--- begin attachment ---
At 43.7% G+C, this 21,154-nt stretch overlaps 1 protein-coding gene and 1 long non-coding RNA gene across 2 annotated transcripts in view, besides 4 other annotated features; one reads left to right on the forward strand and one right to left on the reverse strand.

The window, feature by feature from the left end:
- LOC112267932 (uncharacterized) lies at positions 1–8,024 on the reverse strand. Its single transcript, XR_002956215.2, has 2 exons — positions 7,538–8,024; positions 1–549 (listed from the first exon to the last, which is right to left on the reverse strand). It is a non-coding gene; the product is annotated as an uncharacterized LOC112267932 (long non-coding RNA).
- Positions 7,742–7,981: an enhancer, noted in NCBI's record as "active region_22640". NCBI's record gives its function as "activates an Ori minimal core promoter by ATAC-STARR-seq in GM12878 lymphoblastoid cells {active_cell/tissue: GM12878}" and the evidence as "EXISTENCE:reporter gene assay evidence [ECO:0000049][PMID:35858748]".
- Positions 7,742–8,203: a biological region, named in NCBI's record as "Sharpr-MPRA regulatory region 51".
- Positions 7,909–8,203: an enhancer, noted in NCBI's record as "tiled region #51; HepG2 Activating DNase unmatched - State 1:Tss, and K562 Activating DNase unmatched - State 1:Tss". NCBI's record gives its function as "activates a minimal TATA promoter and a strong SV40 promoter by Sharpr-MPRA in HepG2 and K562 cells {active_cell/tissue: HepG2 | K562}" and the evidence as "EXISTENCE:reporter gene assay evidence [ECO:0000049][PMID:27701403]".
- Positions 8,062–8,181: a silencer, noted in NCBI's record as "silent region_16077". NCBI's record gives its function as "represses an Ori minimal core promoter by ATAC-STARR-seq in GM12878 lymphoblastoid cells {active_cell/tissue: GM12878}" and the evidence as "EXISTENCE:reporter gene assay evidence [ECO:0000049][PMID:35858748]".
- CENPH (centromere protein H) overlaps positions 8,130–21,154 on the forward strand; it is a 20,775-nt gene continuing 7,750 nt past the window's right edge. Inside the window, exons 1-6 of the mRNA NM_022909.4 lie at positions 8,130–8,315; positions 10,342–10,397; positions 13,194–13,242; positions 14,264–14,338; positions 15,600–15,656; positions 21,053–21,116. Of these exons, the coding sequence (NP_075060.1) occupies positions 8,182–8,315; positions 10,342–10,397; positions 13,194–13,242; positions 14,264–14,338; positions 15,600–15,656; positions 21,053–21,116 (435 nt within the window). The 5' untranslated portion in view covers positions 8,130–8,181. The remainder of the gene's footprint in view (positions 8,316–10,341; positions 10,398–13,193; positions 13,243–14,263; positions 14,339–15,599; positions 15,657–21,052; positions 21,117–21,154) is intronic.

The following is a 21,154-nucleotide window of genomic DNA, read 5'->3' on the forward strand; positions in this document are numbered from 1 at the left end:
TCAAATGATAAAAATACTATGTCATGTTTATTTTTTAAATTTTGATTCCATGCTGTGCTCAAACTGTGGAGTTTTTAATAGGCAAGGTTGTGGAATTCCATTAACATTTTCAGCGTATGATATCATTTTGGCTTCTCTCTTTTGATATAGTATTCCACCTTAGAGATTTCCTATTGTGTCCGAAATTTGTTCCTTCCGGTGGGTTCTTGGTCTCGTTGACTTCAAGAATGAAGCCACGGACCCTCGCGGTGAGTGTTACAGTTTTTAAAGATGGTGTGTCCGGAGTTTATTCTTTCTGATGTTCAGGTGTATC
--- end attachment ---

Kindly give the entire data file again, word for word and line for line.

At 43.7% G+C, this 21,154-nt stretch overlaps 1 protein-coding gene and 1 long non-coding RNA gene across 2 annotated transcripts in view, besides 4 other annotated features; one reads left to right on the forward strand and one right to left on the reverse strand.

The window, feature by feature from the left end:
- LOC112267932 (uncharacterized) lies at positions 1–8,024 on the reverse strand. Its single transcript, XR_002956215.2, has 2 exons — positions 7,538–8,024; positions 1–549 (listed from the first exon to the last, which is right to left on the reverse strand). It is a non-coding gene; the product is annotated as an uncharacterized LOC112267932 (long non-coding RNA).
- Positions 7,742–7,981: an enhancer, noted in NCBI's record as "active region_22640". NCBI's record gives its function as "activates an Ori minimal core promoter by ATAC-STARR-seq in GM12878 lymphoblastoid cells {active_cell/tissue: GM12878}" and the evidence as "EXISTENCE:reporter gene assay evidence [ECO:0000049][PMID:35858748]".
- Positions 7,742–8,203: a biological region, named in NCBI's record as "Sharpr-MPRA regulatory region 51".
- Positions 7,909–8,203: an enhancer, noted in NCBI's record as "tiled region #51; HepG2 Activating DNase unmatched - State 1:Tss, and K562 Activating DNase unmatched - State 1:Tss". NCBI's record gives its function as "activates a minimal TATA promoter and a strong SV40 promoter by Sharpr-MPRA in HepG2 and K562 cells {active_cell/tissue: HepG2 | K562}" and the evidence as "EXISTENCE:reporter gene assay evidence [ECO:0000049][PMID:27701403]".
- Positions 8,062–8,181: a silencer, noted in NCBI's record as "silent region_16077". NCBI's record gives its function as "represses an Ori minimal core promoter by ATAC-STARR-seq in GM12878 lymphoblastoid cells {active_cell/tissue: GM12878}" and the evidence as "EXISTENCE:reporter gene assay evidence [ECO:0000049][PMID:35858748]".
- CENPH (centromere protein H) overlaps positions 8,130–21,154 on the forward strand; it is a 20,775-nt gene continuing 7,750 nt past the window's right edge. Inside the window, exons 1-6 of the mRNA NM_022909.4 lie at positions 8,130–8,315; positions 10,342–10,397; positions 13,194–13,242; positions 14,264–14,338; positions 15,600–15,656; positions 21,053–21,116. Of these exons, the coding sequence (NP_075060.1) occupies positions 8,182–8,315; positions 10,342–10,397; positions 13,194–13,242; positions 14,264–14,338; positions 15,600–15,656; positions 21,053–21,116 (435 nt within the window). The 5' untranslated portion in view covers positions 8,130–8,181. The remainder of the gene's footprint in view (positions 8,316–10,341; positions 10,398–13,193; positions 13,243–14,263; positions 14,339–15,599; positions 15,657–21,052; positions 21,117–21,154) is intronic.

The following is a 21,154-nucleotide window of genomic DNA, read 5'->3' on the forward strand; positions in this document are numbered from 1 at the left end:
TCAAATGATAAAAATACTATGTCATGTTTATTTTTTAAATTTTGATTCCATGCTGTGCTCAAACTGTGGAGTTTTTAATAGGCAAGGTTGTGGAATTCCATTAACATTTTCAGCGTATGATATCATTTTGGCTTCTCTCTTTTGATATAGTATTCCACCTTAGAGATTTCCTATTGTGTCCGAAATTTGTTCCTTCCGGTGGGTTCTTGGTCTCGTTGACTTCAAGAATGAAGCCACGGACCCTCGCGGTGAGTGTTACAGTTTTTAAAGATGGTGTGTCCGGAGTTTATTCTTTCTGATGTTCAGGTGTATC